|He's dead, Jim.|
L'amour. Amore. Liebe. любовь.
Mozart: Don Giovanni
Sure it all goes to hell for the amorous Don in Mozart's Dramma giocoso. Mozart and da Ponte conjured this libretto based on the old Spanish legend of a nobleman whose romantic conquests range into the thousands. But Mozart's greatest opera has some of his most romantic music, including the unforgettable "La ci darem la mano."
Rossini: Il Barbiere di Siviglia
This prequel to The Marriage of Figaro finds the titular character playing cupid for Count Almaviva, who is determined to marry Rosina out from under her guardian: cranky old Dr. Bartolo. This is an immortal comedy, with memorable melodies, the famous "Largo al factotum" aria, and much manic comic business. And unlike some of the operas on this list, it ends happily!
Donizetti: L'Elisir d'Amore
There are a number of great Donizetti comedies--and this is the greatest. Elisir is the tale of a country bumpkin who woos the prettiest girl in town armed with nothing but a bottle of cheap vino (which was sold to him as a "love potion" by the duplicitous Dr. Dulcamara). And it features "Una furtiva lagrima", a signature aria from Caruso to Pavarotti to Juan Diego Florez. And it's coming to City Opera in March!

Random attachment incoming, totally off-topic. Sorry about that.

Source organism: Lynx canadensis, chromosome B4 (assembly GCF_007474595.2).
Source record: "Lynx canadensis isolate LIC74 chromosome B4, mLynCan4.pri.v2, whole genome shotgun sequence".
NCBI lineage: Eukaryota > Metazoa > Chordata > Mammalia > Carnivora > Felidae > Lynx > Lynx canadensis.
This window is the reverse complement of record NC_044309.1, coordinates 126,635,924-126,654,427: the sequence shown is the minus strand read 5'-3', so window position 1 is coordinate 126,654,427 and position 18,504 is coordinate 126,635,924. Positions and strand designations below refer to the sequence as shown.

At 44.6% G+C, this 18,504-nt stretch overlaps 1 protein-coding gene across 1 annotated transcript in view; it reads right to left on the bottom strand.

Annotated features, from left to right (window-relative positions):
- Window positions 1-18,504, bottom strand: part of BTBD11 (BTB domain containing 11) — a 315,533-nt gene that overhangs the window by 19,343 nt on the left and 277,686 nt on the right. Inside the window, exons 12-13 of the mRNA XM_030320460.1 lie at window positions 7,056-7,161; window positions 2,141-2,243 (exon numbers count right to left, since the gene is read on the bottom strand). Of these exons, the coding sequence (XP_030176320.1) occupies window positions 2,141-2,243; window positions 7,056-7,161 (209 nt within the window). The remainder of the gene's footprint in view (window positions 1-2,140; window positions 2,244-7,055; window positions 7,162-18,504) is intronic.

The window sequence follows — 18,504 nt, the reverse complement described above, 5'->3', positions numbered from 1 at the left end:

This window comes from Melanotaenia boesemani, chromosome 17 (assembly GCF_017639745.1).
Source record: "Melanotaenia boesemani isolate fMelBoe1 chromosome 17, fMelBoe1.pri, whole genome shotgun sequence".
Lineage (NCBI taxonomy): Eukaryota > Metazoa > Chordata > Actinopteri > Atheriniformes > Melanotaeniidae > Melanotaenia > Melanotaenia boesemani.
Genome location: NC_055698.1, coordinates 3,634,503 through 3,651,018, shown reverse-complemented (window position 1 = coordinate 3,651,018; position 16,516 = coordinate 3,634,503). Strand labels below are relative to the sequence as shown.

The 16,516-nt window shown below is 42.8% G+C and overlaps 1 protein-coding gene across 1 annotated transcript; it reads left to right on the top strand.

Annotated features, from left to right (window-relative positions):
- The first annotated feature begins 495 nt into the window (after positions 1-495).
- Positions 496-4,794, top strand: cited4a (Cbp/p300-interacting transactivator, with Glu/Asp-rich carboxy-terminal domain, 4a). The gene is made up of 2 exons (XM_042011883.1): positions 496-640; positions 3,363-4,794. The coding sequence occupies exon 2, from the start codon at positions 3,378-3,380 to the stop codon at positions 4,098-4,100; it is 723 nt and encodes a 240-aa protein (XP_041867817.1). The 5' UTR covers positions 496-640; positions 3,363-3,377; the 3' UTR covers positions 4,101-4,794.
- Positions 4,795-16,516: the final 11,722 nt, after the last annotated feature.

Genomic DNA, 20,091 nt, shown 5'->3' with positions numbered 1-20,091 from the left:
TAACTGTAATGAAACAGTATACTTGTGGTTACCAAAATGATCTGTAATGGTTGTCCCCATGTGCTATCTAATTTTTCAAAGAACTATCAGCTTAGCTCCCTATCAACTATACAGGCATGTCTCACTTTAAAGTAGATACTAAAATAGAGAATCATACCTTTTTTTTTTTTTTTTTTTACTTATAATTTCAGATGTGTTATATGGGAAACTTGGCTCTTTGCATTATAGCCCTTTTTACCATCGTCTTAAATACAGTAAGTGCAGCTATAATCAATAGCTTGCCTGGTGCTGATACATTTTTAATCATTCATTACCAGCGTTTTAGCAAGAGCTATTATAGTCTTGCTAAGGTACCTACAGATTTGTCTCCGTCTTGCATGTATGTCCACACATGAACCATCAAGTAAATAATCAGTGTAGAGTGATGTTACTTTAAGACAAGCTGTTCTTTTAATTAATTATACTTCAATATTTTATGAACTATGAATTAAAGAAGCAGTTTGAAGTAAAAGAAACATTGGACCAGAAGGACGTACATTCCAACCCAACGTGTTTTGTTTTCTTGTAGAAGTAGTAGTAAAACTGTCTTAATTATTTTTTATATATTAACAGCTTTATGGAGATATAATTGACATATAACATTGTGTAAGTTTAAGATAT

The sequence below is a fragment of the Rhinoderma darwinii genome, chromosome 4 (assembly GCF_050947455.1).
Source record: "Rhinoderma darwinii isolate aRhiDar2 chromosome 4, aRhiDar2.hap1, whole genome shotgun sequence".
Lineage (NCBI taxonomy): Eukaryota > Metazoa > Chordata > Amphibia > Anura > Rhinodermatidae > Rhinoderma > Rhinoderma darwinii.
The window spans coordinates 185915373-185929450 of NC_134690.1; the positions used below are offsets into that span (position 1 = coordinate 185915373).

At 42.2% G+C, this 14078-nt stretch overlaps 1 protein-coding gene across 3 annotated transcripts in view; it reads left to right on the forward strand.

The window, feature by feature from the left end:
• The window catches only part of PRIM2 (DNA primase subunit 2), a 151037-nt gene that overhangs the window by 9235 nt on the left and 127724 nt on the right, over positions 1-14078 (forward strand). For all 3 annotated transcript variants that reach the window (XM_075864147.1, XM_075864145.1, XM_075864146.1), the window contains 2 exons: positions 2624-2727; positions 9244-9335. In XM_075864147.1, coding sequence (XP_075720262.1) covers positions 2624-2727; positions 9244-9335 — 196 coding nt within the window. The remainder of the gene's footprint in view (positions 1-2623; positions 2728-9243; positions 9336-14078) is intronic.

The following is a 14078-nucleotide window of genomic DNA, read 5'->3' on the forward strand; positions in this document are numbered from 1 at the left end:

Gounod:Roméo et Juliette
Shakespeare's tragedy reimagined as French opera. There are a few operatic adaptations of the play floating around (Bellini's I Capuletti i il Montecchi comes to mind) but this version by the composer of Faust comes closest to capturing the spirit of the play. Coming to the Met next month, with Angela Gheorghiu and Matthew Polenzani in the title roles.
Wagner: Tristan und Isolde
Love potions also figure prominently in Tristan, which Wagner wrote in a fit of passion for Mathilde Wesendonck, the wife of his patron. The romance didn't last, but the opera resulted in Wagner creating a four-hour paean to passion and adultery in medieval Cornwall.
The three-act opera starts with a famous, dissonant chord (known as the "Tristan Chord"). The dissonance then remains unresolved for three acts, up until the final apotheosis: when Isolde achieves a state of post-Romantic transcendence while singing gloriously over Tristan's corpse.
In other words, this is Wagner's "unending melody": four hours of shifting tonalities and tectonic plates of brass, strings and voices. While it's unbearably gorgeous, the score of Tristan may not be the best music to make out to. Unless that's your thing, of course.